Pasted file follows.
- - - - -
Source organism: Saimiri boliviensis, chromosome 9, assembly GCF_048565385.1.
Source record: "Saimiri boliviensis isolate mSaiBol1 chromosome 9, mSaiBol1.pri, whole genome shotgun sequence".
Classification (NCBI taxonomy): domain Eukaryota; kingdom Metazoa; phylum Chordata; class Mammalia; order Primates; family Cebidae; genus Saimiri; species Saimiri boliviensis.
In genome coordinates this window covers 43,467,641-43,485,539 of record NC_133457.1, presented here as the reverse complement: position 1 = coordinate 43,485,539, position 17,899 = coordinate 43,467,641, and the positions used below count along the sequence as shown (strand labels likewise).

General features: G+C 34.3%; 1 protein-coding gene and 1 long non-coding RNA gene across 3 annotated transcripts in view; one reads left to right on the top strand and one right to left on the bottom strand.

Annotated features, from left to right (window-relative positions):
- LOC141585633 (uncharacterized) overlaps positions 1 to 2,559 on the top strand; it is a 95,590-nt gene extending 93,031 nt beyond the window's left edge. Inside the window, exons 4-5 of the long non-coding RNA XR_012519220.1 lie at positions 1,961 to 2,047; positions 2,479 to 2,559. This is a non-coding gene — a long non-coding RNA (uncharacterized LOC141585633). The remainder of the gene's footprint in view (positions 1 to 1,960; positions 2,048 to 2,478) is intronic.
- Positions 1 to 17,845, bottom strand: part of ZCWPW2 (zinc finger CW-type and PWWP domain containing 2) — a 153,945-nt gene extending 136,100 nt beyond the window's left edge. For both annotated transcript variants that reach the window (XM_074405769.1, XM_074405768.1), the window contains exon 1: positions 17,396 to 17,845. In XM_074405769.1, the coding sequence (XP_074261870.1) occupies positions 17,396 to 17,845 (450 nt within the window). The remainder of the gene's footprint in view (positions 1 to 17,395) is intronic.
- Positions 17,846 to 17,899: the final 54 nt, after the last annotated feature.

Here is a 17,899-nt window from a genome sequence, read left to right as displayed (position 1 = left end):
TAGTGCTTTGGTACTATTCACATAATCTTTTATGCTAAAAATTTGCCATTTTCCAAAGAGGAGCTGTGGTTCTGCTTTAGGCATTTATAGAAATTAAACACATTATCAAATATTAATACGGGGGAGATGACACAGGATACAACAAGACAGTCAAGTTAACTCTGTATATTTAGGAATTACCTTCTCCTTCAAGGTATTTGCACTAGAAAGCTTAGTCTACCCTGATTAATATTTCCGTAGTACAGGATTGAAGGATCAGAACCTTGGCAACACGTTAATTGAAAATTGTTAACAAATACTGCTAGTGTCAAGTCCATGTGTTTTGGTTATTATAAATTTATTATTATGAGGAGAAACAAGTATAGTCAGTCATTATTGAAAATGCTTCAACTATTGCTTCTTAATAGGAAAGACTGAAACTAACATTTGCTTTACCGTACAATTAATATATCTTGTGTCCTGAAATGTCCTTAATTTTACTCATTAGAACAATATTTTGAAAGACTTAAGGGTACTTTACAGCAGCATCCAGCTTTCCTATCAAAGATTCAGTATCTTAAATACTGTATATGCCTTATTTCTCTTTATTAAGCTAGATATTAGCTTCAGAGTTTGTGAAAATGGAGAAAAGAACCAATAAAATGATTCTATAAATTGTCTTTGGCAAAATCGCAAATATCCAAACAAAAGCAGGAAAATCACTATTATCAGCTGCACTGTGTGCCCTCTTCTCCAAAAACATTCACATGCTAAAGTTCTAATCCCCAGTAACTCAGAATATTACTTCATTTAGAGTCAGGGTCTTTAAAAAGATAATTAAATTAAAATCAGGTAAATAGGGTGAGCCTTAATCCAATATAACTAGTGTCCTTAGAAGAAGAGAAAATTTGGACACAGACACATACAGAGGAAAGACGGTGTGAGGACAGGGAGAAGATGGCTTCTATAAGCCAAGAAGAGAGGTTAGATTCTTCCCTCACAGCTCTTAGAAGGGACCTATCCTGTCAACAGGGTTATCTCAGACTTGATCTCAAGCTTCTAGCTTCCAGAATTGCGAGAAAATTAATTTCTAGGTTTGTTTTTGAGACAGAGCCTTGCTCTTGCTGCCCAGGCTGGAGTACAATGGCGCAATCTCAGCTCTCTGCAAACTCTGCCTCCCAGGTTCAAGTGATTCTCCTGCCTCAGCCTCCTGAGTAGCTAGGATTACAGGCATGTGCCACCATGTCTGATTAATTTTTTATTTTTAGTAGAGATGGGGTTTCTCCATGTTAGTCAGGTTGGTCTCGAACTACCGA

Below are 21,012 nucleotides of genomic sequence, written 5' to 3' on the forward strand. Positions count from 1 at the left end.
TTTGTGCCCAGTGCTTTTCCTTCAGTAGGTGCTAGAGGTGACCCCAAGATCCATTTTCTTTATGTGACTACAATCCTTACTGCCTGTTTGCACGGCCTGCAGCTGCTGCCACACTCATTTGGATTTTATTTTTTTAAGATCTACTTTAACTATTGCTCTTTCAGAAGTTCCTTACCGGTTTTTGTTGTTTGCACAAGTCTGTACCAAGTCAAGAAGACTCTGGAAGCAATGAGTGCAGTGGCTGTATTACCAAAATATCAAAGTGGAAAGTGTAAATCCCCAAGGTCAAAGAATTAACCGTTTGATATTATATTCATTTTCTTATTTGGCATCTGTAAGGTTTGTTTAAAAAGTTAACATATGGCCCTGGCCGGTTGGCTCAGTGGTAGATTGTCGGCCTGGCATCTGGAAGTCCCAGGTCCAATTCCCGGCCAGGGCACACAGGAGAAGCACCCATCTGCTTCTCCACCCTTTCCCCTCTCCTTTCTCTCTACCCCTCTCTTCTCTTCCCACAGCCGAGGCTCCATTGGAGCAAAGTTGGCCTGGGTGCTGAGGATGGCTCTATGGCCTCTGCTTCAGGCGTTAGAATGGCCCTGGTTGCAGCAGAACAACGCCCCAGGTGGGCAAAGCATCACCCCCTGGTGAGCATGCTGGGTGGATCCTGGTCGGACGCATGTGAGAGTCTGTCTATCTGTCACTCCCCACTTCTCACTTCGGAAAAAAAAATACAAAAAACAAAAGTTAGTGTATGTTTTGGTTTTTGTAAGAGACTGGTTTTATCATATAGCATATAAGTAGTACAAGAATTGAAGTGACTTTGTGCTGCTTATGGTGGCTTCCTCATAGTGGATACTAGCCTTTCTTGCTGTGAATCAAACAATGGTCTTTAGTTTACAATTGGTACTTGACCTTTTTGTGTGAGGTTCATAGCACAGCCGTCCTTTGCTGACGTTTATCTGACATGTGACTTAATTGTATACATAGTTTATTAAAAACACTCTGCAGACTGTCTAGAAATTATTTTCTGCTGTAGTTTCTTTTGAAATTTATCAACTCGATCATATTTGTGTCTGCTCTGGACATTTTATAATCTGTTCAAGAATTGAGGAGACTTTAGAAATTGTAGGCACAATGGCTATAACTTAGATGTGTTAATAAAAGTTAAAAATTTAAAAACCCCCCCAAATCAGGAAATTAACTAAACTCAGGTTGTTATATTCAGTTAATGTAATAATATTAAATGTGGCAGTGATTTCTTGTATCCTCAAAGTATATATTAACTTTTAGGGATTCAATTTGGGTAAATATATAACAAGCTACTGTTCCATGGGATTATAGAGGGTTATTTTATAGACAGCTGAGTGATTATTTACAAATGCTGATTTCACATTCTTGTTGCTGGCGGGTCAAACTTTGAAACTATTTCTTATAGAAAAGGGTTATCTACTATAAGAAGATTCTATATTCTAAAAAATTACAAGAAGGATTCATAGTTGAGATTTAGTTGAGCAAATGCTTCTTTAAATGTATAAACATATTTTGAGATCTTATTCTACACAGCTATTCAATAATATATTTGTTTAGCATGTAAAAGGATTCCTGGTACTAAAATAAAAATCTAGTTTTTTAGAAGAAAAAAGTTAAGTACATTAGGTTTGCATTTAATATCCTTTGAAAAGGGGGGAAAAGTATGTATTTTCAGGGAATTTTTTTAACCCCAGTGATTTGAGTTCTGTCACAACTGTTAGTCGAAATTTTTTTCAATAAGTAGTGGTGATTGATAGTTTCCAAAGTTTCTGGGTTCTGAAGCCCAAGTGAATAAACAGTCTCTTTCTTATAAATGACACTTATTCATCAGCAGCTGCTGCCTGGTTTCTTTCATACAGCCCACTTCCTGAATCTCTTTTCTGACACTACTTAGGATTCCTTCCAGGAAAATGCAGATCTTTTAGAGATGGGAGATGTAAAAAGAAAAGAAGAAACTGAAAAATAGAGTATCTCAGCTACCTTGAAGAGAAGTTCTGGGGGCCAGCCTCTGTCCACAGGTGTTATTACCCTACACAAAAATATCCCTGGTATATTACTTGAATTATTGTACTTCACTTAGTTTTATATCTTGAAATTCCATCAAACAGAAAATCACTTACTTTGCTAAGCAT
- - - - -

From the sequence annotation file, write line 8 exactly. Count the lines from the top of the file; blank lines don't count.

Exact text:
- Positions 1 to 17,845, bottom strand: part of ZCWPW2 (zinc finger CW-type and PWWP domain containing 2) — a 153,945-nt gene extending 136,100 nt beyond the window's left edge. For both annotated transcript variants that reach the window (XM_074405769.1, XM_074405768.1), the window contains exon 1: positions 17,396 to 17,845. In XM_074405769.1, the coding sequence (XP_074261870.1) occupies positions 17,396 to 17,845 (450 nt within the window). The remainder of the gene's footprint in view (positions 1 to 17,395) is intronic.